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This article is the author's final published version in Academic Pathology, Volume 10, Issue 2, 2023, Article number 100073.

The published version is available at Copyright © 2023 The Authors. Published by Elsevier Inc. on behalf of Association of Pathology Chairs.


There has been a significant decline in the number of United States allopathic medical students matching to pathology residency programs. Data acquired from the American Association of Medical Colleges (AAMC) show sustained variation in the medical school production of students who go on to pathology residency. When divided into groups based on the medical school's historical volume of graduates entering pathology, the schools in groups labeled Group 1 and Group 2 produced significantly higher and lower proportions of pathology residents, respectively. This study aimed to identify what medical school curriculum elements and other medical school characteristics might explain the differences observed in the AAMC data. The Dean or another undergraduate medical education contact from the Group 1 and Group 2 schools was invited to participate in an interview. Pathology Program Directors and Pathology Department Chairs were also included in communications. Thirty interviews were completed with equal numbers from each group. Interview questions probed pathology experiences, existence, and structure of a pathology interest group, options for post-sophomore fellowships, recent curriculum changes, and the extent of mentoring programs. Surprisingly, the curriculum does not appear to be a predictor of a medical school's production of students who enter pathology residency. A significantly greater percentage of Group 1 schools are public institutions compared to Group 2 schools. Other factors that may increase the number of students who go into pathology include mentoring, active learning versus observation, and post-sophomore fellowships or other opportunities to work in the capacity of a new pathology resident.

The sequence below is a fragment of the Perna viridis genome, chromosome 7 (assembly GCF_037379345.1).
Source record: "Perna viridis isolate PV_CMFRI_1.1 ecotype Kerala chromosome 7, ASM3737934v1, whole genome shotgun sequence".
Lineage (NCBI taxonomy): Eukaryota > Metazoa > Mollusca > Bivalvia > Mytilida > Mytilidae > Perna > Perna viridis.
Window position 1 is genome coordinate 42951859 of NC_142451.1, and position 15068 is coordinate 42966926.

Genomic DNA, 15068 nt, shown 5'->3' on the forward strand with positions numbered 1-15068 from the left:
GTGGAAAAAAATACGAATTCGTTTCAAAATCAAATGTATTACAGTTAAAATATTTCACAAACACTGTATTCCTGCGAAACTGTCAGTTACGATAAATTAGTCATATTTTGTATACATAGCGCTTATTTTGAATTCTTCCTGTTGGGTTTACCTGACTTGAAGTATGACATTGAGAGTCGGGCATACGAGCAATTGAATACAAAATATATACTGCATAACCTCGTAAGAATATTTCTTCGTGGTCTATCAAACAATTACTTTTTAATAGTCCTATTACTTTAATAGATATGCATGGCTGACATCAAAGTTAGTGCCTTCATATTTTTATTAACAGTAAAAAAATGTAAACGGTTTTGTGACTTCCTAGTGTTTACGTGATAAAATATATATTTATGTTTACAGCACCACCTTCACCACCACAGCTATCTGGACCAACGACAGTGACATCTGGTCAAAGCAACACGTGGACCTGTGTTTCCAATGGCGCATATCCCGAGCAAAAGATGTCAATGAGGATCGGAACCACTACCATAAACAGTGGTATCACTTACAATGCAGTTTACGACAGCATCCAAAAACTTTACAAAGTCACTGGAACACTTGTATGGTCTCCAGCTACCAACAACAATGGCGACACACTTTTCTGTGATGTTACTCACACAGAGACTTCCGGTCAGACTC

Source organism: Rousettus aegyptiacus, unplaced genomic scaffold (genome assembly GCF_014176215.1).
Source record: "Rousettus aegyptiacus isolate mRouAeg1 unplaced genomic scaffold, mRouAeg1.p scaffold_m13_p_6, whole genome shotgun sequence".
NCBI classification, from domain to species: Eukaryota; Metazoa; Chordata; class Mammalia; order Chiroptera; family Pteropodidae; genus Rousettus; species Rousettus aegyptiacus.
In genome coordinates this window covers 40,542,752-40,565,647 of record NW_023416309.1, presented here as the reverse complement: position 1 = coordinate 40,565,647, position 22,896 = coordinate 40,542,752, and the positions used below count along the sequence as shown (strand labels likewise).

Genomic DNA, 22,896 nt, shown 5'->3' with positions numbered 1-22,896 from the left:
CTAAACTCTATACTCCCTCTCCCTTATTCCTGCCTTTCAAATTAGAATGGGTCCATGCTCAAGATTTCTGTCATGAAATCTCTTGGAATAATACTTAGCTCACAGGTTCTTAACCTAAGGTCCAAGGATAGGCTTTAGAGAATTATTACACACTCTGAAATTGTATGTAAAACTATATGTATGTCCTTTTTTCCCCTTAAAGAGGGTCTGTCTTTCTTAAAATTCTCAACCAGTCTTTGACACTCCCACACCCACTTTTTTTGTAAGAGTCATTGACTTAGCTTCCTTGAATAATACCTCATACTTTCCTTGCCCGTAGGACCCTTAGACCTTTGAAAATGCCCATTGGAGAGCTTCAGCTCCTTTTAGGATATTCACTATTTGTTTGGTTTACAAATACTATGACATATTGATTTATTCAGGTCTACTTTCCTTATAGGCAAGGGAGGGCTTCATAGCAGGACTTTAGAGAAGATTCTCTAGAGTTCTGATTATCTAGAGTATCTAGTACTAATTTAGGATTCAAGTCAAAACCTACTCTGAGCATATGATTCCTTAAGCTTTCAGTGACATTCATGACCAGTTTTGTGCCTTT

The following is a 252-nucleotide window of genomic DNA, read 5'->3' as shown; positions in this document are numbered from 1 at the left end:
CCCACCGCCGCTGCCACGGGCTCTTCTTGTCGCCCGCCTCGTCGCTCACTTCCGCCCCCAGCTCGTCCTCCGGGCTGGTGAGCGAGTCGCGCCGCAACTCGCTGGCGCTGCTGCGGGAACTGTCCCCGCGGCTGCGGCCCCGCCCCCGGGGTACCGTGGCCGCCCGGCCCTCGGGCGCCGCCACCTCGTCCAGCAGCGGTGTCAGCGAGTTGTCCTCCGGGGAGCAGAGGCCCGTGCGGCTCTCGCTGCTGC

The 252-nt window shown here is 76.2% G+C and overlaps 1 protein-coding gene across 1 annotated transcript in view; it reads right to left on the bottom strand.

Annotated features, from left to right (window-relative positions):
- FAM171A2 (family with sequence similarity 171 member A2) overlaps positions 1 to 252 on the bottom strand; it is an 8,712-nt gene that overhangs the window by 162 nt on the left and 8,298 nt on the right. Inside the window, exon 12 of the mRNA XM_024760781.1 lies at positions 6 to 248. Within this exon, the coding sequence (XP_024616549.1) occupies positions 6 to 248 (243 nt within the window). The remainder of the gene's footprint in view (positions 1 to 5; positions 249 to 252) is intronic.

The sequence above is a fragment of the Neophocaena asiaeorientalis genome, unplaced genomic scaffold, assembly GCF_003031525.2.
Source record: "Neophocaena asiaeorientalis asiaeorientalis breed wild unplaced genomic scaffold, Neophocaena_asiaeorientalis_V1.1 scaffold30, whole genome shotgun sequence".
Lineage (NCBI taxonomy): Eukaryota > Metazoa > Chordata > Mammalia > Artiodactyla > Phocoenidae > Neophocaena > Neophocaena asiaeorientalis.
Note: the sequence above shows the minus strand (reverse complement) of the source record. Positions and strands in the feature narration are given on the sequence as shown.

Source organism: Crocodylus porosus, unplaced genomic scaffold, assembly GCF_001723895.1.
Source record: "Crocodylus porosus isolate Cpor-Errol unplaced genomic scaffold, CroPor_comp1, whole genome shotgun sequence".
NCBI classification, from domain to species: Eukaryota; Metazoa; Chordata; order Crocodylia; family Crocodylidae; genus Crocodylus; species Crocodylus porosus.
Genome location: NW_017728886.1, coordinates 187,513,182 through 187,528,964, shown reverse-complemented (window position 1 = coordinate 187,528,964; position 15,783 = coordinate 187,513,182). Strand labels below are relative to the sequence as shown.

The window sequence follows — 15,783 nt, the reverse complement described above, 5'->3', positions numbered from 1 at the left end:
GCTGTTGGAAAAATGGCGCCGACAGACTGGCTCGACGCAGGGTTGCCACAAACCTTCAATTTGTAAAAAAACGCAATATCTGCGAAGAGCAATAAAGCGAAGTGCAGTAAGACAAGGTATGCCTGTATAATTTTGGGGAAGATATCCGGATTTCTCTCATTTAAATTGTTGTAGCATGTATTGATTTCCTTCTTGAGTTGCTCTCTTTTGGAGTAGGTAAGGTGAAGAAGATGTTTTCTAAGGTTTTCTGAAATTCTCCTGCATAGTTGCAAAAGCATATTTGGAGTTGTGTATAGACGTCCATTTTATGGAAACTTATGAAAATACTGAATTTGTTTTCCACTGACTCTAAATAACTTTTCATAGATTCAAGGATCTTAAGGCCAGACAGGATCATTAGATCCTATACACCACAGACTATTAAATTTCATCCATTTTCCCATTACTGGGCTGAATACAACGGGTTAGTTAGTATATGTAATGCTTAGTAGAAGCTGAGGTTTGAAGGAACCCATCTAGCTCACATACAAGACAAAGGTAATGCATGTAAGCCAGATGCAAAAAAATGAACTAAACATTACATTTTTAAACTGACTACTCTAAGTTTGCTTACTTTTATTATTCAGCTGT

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Creative Commons License
This work is licensed under a Creative Commons Attribution-Noncommercial-No Derivative Works 4.0 License.

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